If we go back still further, to 1937, we will be rewarded by discovering the synopsis of the plot of both Lolita and The Enchanter in another of his Russian novels, The Gift:
“Imagine this kind of thing: an old dog . . . gets to know a widow, and she had a daughter, still quite a little girl . . . when nothing is formed yet but already she has a way of walking that drives you out of your mind . . . and of course she doesn’t even look at the old goat. What to do? Well, not long thinking, he ups and marries the widow.”
One could go on forever making comparisons and connections among Nabokov’s works, but this kind of reading becomes dangerous. Dmitri Nabokov warns us against lumping Lolita and The Enchanter too much together: “The differences between the two,” he says, “are clearly greater than the similarities.” On this point he may be right; but the similarities are still enough to bind the two inextricably. The Enchanter doesn’t contribute anything extraordinary to the Nabokov oeuvre; it won’t make us reevaluate Lolita. Against Dmitri Nabokov’s wishes, it is destined to be the loser in a “before and after” picture. To use an analogy from Nabokov’s beloved lepidoptera, we will always think of Lolita as the startling butterfly, and The Enchanter as the chrysalis that was prematurely cut open, revealing only the half-formed pupa.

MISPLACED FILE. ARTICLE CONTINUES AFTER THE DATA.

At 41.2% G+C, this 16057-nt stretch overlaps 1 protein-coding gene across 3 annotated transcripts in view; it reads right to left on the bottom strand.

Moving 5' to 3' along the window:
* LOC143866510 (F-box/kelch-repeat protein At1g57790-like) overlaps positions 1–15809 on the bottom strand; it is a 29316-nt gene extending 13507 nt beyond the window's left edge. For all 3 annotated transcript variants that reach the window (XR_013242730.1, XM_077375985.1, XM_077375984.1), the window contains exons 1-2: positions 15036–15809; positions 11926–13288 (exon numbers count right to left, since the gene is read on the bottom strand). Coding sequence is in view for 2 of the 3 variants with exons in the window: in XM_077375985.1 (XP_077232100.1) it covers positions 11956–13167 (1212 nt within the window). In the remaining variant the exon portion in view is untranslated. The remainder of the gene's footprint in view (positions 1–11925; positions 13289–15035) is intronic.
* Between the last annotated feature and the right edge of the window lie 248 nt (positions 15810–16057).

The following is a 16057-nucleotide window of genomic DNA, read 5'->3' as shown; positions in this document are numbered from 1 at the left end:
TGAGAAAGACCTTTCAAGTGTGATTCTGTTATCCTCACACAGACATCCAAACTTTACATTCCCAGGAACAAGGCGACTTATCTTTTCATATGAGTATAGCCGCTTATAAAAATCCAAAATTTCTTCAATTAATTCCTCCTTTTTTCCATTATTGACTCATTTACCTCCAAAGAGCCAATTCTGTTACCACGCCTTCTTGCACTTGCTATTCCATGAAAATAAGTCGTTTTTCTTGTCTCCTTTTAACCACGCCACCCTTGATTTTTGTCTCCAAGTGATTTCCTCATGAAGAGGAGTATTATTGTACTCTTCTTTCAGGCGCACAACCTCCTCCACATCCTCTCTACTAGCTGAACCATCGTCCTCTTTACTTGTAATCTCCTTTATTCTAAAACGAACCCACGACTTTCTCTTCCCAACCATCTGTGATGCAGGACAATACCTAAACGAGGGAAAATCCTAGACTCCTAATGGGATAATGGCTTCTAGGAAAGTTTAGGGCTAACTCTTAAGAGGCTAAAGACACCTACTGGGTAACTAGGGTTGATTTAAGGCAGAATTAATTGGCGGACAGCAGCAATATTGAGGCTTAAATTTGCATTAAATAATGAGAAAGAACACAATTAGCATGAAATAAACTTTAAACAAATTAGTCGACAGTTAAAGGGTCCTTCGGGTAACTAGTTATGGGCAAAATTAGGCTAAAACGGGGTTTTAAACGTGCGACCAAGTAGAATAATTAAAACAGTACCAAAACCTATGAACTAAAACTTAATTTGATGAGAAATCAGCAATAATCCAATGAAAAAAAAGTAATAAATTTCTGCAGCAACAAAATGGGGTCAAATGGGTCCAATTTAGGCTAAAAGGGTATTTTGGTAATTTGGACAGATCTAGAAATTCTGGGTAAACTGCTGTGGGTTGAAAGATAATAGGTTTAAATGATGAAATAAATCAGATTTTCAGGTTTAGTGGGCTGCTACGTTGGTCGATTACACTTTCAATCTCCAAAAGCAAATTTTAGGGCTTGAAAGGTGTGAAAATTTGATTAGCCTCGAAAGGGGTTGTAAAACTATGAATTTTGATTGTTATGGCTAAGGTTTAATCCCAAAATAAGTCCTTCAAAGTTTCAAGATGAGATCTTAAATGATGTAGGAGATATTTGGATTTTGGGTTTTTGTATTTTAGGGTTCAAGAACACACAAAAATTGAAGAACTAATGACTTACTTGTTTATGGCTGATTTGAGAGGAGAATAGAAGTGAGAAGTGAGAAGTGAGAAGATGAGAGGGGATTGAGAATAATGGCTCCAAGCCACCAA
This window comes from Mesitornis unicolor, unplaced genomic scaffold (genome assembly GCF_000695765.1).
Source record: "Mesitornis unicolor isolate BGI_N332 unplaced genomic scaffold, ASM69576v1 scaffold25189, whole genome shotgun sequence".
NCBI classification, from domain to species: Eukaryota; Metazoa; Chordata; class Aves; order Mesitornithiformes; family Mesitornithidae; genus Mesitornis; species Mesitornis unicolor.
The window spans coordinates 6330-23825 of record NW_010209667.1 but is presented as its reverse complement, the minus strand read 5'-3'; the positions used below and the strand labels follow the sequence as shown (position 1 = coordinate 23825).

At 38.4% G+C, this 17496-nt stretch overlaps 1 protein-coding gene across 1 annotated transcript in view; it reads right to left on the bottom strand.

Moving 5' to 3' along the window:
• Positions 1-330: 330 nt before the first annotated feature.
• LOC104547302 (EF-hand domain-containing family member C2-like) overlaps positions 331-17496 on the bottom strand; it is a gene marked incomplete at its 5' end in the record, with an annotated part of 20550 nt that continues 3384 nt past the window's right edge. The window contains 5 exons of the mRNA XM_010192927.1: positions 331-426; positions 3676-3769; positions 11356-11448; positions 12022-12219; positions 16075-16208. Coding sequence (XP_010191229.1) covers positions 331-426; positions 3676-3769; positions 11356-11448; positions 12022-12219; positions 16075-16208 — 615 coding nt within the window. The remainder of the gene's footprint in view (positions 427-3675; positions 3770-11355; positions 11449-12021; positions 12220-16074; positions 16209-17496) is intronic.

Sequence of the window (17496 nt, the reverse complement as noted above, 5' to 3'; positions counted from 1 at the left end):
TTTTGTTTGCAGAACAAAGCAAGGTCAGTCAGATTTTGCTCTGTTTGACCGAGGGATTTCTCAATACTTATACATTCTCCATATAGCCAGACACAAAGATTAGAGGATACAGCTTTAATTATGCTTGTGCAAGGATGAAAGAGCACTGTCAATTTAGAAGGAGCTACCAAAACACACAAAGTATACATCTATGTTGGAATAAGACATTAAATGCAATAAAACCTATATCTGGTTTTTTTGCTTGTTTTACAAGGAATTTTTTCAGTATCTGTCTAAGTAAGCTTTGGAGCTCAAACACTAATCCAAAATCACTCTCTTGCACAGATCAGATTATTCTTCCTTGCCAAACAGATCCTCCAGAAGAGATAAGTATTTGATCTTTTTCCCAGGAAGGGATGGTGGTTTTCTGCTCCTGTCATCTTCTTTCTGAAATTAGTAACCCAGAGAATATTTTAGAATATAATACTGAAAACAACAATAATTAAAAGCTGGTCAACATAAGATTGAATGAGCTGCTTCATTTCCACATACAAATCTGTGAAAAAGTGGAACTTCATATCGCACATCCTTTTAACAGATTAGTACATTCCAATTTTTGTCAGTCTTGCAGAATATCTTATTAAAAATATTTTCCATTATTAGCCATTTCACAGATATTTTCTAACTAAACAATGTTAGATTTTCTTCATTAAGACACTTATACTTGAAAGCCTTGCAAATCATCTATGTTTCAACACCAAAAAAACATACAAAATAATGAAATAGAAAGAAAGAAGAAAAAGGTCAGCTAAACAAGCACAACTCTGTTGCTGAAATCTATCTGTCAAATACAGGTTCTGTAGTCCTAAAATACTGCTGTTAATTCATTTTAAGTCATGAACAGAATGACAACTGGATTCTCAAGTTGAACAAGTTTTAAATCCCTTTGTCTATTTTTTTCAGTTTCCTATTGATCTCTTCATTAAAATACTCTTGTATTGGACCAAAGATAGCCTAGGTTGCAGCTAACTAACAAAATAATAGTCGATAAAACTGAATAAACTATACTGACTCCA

The Enchanter by Vladimir Nabokov, Putnam, $16.95.
Art accompanying story in printed newspaper (not available in this archive): illustration/Richard Laurent.